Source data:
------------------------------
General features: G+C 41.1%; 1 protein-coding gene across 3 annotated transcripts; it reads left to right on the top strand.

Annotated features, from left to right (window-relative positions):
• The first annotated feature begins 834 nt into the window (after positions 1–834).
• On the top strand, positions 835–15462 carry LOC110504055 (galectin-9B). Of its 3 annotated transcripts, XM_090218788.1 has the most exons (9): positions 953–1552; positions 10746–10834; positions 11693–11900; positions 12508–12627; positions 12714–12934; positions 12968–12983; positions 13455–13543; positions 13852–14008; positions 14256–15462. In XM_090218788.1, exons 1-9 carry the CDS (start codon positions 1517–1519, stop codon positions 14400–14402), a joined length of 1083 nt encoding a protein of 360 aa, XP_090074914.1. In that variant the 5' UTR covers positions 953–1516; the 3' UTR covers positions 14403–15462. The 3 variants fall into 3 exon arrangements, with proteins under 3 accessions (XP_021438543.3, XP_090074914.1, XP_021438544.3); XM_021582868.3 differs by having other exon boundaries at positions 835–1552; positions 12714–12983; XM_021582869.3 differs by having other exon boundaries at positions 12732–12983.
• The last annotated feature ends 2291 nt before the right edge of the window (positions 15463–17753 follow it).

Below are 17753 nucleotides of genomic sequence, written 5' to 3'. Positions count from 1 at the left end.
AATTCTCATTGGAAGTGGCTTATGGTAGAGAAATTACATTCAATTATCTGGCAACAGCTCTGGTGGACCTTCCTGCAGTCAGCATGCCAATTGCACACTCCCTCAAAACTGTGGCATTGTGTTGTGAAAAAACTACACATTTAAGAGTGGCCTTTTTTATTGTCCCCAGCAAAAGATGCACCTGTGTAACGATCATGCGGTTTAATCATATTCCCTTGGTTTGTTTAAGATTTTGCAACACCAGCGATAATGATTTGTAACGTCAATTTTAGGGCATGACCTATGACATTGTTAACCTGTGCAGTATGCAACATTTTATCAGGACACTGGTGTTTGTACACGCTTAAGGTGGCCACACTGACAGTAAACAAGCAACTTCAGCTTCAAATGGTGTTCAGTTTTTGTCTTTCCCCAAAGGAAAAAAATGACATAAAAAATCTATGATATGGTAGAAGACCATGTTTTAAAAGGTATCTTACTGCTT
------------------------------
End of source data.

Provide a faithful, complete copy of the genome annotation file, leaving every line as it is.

General features: G+C 41.1%; 1 protein-coding gene across 3 annotated transcripts; it reads left to right on the top strand.

Annotated features, from left to right (window-relative positions):
• The first annotated feature begins 834 nt into the window (after positions 1–834).
• On the top strand, positions 835–15462 carry LOC110504055 (galectin-9B). Of its 3 annotated transcripts, XM_090218788.1 has the most exons (9): positions 953–1552; positions 10746–10834; positions 11693–11900; positions 12508–12627; positions 12714–12934; positions 12968–12983; positions 13455–13543; positions 13852–14008; positions 14256–15462. In XM_090218788.1, exons 1-9 carry the CDS (start codon positions 1517–1519, stop codon positions 14400–14402), a joined length of 1083 nt encoding a protein of 360 aa, XP_090074914.1. In that variant the 5' UTR covers positions 953–1516; the 3' UTR covers positions 14403–15462. The 3 variants fall into 3 exon arrangements, with proteins under 3 accessions (XP_021438543.3, XP_090074914.1, XP_021438544.3); XM_021582868.3 differs by having other exon boundaries at positions 835–1552; positions 12714–12983; XM_021582869.3 differs by having other exon boundaries at positions 12732–12983.
• The last annotated feature ends 2291 nt before the right edge of the window (positions 15463–17753 follow it).

Below are 17753 nucleotides of genomic sequence, written 5' to 3'. Positions count from 1 at the left end.
AATTCTCATTGGAAGTGGCTTATGGTAGAGAAATTACATTCAATTATCTGGCAACAGCTCTGGTGGACCTTCCTGCAGTCAGCATGCCAATTGCACACTCCCTCAAAACTGTGGCATTGTGTTGTGAAAAAACTACACATTTAAGAGTGGCCTTTTTTATTGTCCCCAGCAAAAGATGCACCTGTGTAACGATCATGCGGTTTAATCATATTCCCTTGGTTTGTTTAAGATTTTGCAACACCAGCGATAATGATTTGTAACGTCAATTTTAGGGCATGACCTATGACATTGTTAACCTGTGCAGTATGCAACATTTTATCAGGACACTGGTGTTTGTACACGCTTAAGGTGGCCACACTGACAGTAAACAAGCAACTTCAGCTTCAAATGGTGTTCAGTTTTTGTCTTTCCCCAAAGGAAAAAAATGACATAAAAAATCTATGATATGGTAGAAGACCATGTTTTAAAAGGTATCTTACTGCTT